Most of Scotland’s new or craft distilleries distil gin. A few make their spirit from scratch, but many use supplied bulk grain spirit and, through a process of diluting, re-distilling and infusing their own botanicals, create the final product.
However, Highland Boundary distillery, located at Kirklandbank farm high above Alyth in Perthshire, has set out to distil what they term “wild Scottish spirits” in the former milking parlour. The brainchild of partners Marian Bruce and Simon Montador, the tiny distillery has a 100-litre, pot-bellied, minaret-topped, alembic still from Portugal, plus cooling worm, a small bottling line, freezers for herbs and botanicals, plus all other equipment in one compact building.
Their initial spirit, marketed in half-litre bottles labelled Birch and Elderflower, will be followed by two other spirits, being developed in cooperation with Herriot-Watt University, with possible further ones planned. The spirit is being distributed and sold by Stirling-based wine and spirit merchants Woodwinters, aimed at hotels and bars as well as the retail trade.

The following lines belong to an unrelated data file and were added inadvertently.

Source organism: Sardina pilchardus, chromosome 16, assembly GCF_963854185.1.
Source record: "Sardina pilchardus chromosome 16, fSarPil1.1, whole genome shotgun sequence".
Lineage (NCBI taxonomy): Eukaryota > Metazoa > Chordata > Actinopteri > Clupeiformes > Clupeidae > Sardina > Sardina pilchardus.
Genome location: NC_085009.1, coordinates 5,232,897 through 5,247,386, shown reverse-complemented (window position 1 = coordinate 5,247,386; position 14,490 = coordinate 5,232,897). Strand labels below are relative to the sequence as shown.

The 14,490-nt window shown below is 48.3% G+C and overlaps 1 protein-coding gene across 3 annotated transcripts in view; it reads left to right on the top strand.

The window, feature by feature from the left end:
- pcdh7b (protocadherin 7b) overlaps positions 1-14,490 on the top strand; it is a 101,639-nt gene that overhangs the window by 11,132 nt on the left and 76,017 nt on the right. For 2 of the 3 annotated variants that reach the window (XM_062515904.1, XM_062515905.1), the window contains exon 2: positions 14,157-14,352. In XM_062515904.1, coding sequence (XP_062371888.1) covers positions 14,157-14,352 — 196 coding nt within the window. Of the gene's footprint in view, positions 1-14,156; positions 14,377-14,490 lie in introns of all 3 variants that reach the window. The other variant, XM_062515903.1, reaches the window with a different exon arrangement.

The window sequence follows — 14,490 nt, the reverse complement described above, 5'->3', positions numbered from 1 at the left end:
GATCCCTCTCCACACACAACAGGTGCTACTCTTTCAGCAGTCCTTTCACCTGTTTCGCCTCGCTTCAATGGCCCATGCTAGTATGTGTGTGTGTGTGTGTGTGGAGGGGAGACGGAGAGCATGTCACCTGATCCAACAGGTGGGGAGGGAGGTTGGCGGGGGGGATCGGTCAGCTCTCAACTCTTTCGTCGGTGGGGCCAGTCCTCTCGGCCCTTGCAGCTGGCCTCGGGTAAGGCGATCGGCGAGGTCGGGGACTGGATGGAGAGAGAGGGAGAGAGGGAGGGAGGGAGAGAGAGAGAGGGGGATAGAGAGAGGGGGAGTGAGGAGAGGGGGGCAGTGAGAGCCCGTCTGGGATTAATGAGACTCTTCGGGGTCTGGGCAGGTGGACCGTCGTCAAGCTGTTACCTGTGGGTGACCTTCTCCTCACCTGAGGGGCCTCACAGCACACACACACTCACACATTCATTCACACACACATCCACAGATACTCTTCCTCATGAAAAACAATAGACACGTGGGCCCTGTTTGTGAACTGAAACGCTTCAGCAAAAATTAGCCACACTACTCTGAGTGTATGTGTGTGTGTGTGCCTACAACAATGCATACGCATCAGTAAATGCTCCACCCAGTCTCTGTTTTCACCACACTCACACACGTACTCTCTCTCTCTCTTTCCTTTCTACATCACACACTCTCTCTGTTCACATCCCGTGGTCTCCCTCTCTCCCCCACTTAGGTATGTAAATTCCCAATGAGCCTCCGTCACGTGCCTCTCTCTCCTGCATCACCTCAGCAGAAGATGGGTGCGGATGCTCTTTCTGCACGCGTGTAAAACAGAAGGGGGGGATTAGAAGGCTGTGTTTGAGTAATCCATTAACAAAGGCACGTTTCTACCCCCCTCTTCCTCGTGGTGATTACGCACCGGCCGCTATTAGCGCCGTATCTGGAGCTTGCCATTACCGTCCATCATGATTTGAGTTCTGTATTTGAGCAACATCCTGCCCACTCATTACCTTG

Starting with bought-in neutral spirit, the Birch and Elderflower undergoes a four-stage production sequence of dilution, maceration, distillation and infusion. Based on research and first-hand experience, the distinct flavours are added during two stages, maceration and infusion, this two-stage procedure being seen as vital to obtain the final flavour. The bottled spirit is heady, clear and moreish and definitely different.
The gas-heated copper still and worm apart, all other vessels and containers are stainless steel. But Marian certainly emphasises the distillery’s green credentials. The birch buds and elderflower are Scottish, some locally picked, water comes from an on-site spring and the bottle stoppers are cork and wood. One planned future spirit will be matured in casks, and these will be Scottish virgin oak.
Marian and Simon appear born entrepreneurs. Their former farmhouse is now luxury holiday accommodation, and their firm Driftwood Scotland offers unique driftwood sculptures made from 4000-year-old trees rediscovered in peat bogs. And they haven’t given up farming—they have a flock of “Rockies”, or very rare Hebridean sheep, seen feeding contentedly downhill from the farm. However, right now the Highland Boundary distillery is their main focus.
I asked whether they saw their new creation as pre- or after-dinner. A pause, then, “Mm, we see it as a digestif.”